The nice French doctor looked beadily at the screen. There were the results of my tests, in irrefutable detail. They had taken my blood; they had beeped in my ears; they had covered me in painful hair-pulling electrodes, and now there was no use bluffing. I tried to draw her attention to what I conceived was my Hulk-like strength, the blast furnace super bellows of my lung capacity. She wasn’t having any of it. There was the key piece of data — blinking like a Geiger counter. I have really known it, or suspected it, for decades. In the past few months I have had the joy of being back on my bike, and the reality of my physique has been obvious to all the people who have overtaken me; and when I say all, I mean all. There have been moments — puffing uphill, against the wind — when I could have been overtaken by a toddler on a tricycle. It’s not my tyres. It’s not the cycle superhighways — excellent in every respect. The grim truth is that, excluding my rucksack, I have been carting around 16-and-a-half stone, and there it was on the doctor’s screen.
She launched into the catechism. What did I eat? I described the delicious late-night binges of chorizo and cheese. She winced. How much did I drink? We tried to work it out in units. Glasses, pints, bathfuls? She looked suitably appalled. She began to sketch out steps I could take — and I suddenly felt ashamed. Here I was, a representative of the political class of what is now the fattest nation in Europe and a living embodiment of our state of moral akrasia. Our kids are now so fat that asthma is on the rise. Their parents are so obese that they are starting to die earlier — for the first time this century — than the previous generation. We are spending tens of billions of taxpayers’ money on the consequences of this national weakness of will. We expect the state to pay for all the premature cancers and cardiovascular diseases we contract as a result of our obesity, to say nothing of stapling our stomachs and liposuctioning our thighs. We have every possible incentive to change, to get a grip, to go for a different and more rewarding and more fulfilling lifestyle. But we are sunk in inertia — a moral inertia that exactly corresponds to the political inertia of the British ruling class.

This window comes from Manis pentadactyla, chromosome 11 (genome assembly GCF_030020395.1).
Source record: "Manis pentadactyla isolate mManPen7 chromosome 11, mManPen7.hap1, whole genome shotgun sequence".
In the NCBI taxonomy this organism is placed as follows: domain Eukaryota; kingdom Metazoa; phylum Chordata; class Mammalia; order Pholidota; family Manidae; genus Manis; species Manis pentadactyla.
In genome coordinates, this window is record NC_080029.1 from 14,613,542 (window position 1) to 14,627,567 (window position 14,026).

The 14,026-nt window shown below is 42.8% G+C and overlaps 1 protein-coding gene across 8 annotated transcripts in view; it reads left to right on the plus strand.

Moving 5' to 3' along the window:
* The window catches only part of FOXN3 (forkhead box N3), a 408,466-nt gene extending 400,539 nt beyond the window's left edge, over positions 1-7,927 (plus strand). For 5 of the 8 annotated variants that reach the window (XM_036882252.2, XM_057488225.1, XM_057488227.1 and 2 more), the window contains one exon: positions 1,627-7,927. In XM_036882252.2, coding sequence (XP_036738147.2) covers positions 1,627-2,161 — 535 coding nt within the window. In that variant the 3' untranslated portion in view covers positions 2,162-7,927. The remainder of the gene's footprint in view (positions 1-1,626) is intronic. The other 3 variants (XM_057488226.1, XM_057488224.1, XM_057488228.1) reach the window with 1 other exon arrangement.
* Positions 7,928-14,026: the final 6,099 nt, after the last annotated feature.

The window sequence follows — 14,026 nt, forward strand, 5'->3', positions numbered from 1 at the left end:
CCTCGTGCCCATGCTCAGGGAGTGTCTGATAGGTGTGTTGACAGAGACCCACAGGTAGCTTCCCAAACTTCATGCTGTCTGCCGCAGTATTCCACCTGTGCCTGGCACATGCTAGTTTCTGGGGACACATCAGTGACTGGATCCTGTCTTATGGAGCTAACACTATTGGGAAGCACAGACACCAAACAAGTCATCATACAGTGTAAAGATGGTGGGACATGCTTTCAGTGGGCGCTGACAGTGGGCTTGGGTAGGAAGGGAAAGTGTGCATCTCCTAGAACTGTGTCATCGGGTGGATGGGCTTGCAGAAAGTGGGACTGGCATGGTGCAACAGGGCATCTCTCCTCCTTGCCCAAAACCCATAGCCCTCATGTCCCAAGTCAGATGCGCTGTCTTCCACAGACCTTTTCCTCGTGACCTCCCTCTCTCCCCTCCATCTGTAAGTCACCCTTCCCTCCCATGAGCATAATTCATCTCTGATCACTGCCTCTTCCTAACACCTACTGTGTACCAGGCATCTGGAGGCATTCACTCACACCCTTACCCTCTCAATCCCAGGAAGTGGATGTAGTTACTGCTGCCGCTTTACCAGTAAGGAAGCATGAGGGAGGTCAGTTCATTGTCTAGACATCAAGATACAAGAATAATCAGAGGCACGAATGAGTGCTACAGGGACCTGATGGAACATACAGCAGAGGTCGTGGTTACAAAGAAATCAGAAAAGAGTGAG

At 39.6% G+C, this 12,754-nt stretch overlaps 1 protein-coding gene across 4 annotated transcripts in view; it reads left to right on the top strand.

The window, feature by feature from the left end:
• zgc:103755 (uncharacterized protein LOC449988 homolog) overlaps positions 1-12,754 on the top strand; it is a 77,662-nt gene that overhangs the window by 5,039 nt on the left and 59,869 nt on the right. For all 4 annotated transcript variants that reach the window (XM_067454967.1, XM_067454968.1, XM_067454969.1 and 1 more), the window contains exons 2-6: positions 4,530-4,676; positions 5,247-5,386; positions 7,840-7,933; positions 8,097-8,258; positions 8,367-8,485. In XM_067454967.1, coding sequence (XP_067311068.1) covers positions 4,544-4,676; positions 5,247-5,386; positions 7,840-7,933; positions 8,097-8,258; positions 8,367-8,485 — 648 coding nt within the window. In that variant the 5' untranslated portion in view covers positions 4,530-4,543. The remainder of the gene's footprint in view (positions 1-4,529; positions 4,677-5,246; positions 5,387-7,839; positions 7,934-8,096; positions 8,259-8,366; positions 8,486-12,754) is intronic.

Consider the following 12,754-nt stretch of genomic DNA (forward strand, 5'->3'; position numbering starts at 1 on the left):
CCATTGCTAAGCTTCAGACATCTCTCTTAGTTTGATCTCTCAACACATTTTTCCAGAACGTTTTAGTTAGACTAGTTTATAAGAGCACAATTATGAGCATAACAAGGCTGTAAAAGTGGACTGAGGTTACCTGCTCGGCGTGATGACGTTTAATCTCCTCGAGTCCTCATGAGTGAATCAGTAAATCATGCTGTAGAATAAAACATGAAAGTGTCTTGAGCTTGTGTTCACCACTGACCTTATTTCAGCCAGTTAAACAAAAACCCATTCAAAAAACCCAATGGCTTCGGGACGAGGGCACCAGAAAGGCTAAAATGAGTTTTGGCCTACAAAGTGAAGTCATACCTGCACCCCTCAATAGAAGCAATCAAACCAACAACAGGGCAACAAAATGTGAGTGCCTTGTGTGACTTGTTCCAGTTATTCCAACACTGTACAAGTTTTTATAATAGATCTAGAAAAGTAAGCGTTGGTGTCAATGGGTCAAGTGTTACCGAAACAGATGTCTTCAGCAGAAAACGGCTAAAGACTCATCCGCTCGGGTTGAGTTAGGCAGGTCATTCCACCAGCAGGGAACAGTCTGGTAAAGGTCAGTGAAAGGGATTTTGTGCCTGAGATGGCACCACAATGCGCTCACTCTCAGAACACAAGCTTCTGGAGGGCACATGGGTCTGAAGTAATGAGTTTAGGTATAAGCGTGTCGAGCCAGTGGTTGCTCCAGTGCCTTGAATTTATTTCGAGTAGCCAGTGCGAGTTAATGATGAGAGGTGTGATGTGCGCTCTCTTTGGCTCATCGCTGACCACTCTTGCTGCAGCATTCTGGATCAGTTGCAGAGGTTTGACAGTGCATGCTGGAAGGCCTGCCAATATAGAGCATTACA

We know that we have to make certain changes if we are to leave the EU. We know that we have to get ready — to be lighter on our feet and more agile, if we are to take advantage of all the freedoms we will gain: the freedom to innovate, the freedom to regulate in the interests of UK firms, the freedom to open up new markets around the world to British goods and services. We have known for two-and-a-half years that we need to make these modest changes. And what have we done? Nothing. We have been unable to kick our habits, too paralysed, slothful and feeble to leave the customs union and single market, even though it means we are now set to be an effective colony of the EU.
We are told that one cabinet minister decided to back this odious sell-out of a deal — the worst of all worlds — when he learned that there was a small risk that in the event of proceeding on WTO terms (itself a very small risk) there might be a brief period in which it would be difficult to source two ingredients for Mars Bars. What kind of a country is this? Are we going to abandon a thousand years of national self-rule, and adopt foreign laws — over which we have no control — because we cannot be fagged to make whatever preparations are necessary for the microscopic risk of us running out of Mars Bars? There may have been times in the last century when the government of Britain has looked more pathetic, but I can’t think what they are.
I looked at this nice but disapproving French doctor and I resolved, like Gandhi, to be the change I wanted to see. I have not only laid off the Mars Bars; I have axed the cheese. I breakfast like some Georgian hermit on porridge with a luxury sprinkling of nuts. At drinks parties I guzzle water and marvel at the Pinteresque slowness with which we come to the point. Is it working? You bet it is.
My sight is keener, the days seem longer and more full of interest, and I have lost 12 pounds in two weeks. If things go on like this, I could be less than 15 stone by Christmas — for the first time since university — and I hope at that great global festivity to toast the moment in the next few weeks when the British governing class finally summons the willpower to do the necessary, to ditch this deal, to bin the backstop and to make the change that will launch us on a nimbler, lither and more dynamic future. If I can do it, so can we all.